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Poor Pregnancy Outcomes

Alabama's #3 Health Indicator

Pregnancy outcomes remained in the top three primary health indicators for AL. Biological and social factors affecting the length of the pregnancy or the infant’s survival may impact pregnancy outcomes.

The complications and possible loss of a baby is physically and mentally difficult, and a long recovery for both parents (CDC Maternal and Infant Health). AL ranks 47th for infant mortality rate in 2019 (ADPH Perinatal Program). About 1 in 100 pregnancies result in stillbirth, which is the death of a baby before or during delivery (CDC Maternal and Infant Health).

Strategies to improve pregnancy outcomes include breastfeeding and family planning. Breastfeeding is the best source of nutrition for most infants and can reduce the risk of health conditions for both infants and mothers (ADPH Perinatal Program). Breastfeeding also helps strengthen the infant’s immune and digestive system during the first year of their life.

Family planning can help reduce unexpected pregnancies, particularly in teen mothers. Contraception can increase safe sexual practices and protect individuals from sexually transmitted infections (STIs) (ADPH Perinatal Program). Reversible birth control methods can include intrauterine contraception, hormonal methods, and barrier methods. Permanent methods of birth control include female and male sterilization, such as tubal ligation and vasectomy.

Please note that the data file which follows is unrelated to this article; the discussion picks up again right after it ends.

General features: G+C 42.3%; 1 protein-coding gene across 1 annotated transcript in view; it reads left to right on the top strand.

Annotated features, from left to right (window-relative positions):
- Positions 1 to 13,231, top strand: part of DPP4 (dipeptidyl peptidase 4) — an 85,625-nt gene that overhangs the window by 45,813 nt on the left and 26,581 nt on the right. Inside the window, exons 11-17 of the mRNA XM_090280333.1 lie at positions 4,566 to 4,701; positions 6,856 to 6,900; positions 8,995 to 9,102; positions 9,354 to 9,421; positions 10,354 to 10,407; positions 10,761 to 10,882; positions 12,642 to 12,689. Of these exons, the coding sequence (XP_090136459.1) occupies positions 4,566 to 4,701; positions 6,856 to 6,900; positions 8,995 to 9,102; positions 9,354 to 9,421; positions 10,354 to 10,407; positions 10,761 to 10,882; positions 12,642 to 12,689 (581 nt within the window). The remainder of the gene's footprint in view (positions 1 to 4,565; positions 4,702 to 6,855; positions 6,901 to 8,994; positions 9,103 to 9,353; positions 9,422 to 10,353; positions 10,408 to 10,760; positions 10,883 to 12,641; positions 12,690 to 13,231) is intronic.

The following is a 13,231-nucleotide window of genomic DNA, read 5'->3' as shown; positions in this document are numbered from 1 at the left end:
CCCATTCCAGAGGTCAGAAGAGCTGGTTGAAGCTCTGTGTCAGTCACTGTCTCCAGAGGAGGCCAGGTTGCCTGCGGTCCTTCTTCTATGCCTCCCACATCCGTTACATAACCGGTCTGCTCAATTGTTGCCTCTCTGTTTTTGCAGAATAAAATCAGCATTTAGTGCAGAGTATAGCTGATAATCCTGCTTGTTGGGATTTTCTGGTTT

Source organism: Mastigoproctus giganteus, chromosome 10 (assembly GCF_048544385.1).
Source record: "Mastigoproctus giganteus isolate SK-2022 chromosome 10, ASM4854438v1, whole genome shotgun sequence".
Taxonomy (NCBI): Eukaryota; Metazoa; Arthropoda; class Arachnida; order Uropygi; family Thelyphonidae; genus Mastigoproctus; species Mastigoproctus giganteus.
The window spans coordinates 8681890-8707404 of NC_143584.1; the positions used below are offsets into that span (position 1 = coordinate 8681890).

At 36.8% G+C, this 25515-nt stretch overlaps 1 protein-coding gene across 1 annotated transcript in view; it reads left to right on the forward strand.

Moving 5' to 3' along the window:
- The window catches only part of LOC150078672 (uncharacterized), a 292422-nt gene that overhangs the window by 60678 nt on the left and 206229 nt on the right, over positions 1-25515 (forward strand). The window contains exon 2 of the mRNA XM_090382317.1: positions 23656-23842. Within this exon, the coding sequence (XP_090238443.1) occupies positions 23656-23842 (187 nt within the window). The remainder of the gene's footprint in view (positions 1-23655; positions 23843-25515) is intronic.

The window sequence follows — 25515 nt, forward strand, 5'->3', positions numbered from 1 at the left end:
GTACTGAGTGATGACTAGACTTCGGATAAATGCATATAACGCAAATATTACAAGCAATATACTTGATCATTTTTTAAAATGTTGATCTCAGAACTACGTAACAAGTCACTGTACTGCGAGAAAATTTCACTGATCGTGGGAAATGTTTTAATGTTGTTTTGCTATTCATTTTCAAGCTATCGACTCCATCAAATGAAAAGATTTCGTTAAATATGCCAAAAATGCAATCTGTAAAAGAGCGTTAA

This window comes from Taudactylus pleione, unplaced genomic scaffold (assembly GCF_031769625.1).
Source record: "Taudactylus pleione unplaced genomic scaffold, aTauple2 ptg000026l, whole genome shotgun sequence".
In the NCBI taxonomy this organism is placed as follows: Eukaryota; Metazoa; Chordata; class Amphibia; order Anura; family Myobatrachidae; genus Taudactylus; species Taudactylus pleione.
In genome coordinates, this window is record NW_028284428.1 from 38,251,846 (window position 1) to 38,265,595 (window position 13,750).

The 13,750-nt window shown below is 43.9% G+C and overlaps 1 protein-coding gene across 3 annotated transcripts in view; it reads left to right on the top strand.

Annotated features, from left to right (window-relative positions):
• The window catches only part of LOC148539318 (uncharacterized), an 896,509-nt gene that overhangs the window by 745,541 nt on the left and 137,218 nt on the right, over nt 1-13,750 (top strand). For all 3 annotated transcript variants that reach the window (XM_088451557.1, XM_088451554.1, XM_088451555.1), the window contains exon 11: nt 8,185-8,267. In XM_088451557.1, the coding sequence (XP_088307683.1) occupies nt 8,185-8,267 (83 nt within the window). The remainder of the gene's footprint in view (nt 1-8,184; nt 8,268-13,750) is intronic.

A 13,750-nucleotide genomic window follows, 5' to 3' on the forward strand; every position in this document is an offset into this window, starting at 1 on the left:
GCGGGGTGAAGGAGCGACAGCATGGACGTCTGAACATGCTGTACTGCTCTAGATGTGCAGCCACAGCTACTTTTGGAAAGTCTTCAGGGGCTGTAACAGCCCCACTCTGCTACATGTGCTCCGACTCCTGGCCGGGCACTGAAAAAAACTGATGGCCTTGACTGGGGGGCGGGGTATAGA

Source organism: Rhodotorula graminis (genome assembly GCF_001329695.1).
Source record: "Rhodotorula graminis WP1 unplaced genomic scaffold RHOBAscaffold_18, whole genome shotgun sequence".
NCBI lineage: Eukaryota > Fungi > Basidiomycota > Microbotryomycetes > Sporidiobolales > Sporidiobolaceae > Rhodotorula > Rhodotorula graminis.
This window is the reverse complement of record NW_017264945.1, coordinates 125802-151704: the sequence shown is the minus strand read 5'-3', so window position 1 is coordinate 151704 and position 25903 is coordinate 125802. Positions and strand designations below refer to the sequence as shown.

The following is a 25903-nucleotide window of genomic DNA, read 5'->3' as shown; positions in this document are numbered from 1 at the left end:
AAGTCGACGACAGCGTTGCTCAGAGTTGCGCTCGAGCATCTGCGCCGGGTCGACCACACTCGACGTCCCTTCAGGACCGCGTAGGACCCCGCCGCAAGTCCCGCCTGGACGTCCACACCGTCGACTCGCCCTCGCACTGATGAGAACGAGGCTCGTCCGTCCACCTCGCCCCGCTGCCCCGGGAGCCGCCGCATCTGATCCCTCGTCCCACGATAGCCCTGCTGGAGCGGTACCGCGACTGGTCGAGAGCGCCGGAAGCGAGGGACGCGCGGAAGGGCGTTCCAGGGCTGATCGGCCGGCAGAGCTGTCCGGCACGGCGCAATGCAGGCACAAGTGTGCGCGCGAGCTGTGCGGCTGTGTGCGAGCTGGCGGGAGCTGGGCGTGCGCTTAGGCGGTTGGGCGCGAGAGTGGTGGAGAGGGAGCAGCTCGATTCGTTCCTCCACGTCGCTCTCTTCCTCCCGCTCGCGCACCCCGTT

Disproportionately Affected Populations

Many social and biological factors also affect the time the mother begins prenatal care and the number of visits she receives. For AL, AA/black women have double the infant mortality rate than white women, highlighting racial and ethnic disparities present for expecting mothers to overcome (ADPH Perinatal Program). Improving generational health outcomes start with family planning, lowering maternal stress, implementing good nutritional choices, detecting and preventing diabetes.

Geographic Variation

The areas with the highest rates of teen pregnancy are in Wilcox and Greene counties. The areas with the highest rates of infant mortality are in Coosa and Greene counties. As demonstrated in this chapter, poor pregnancy outcomes mainly occur where there is a lack of public obstetrical services in the state.

Alabama Poor Pregnancy Outcomes Highlights

Data are collected by hospitals and transmitted electronically to ADPH Center for Health Statistics. Data are also retrieved from ADPH Office of Primary Care and Rural Health: 

  • The infant mortality rate was 7.7 deaths per 1,000 births for 2019. In the 2015 CHA, the infant mortality rate was 8.5 deaths per 1,000 births.
  • The disparity of infant mortality in minority females is two times higher when compared to white females.
  • Over 1 out of every 10 births in AL were babies born with low birth weights.

Health Indicators

The following indicators have been selected for use in developing a benchmark or starting point for measuring the current state of and monitoring future changes regarding poor pregnancy outcomes in Alabama.


Page last updated: May 23, 2024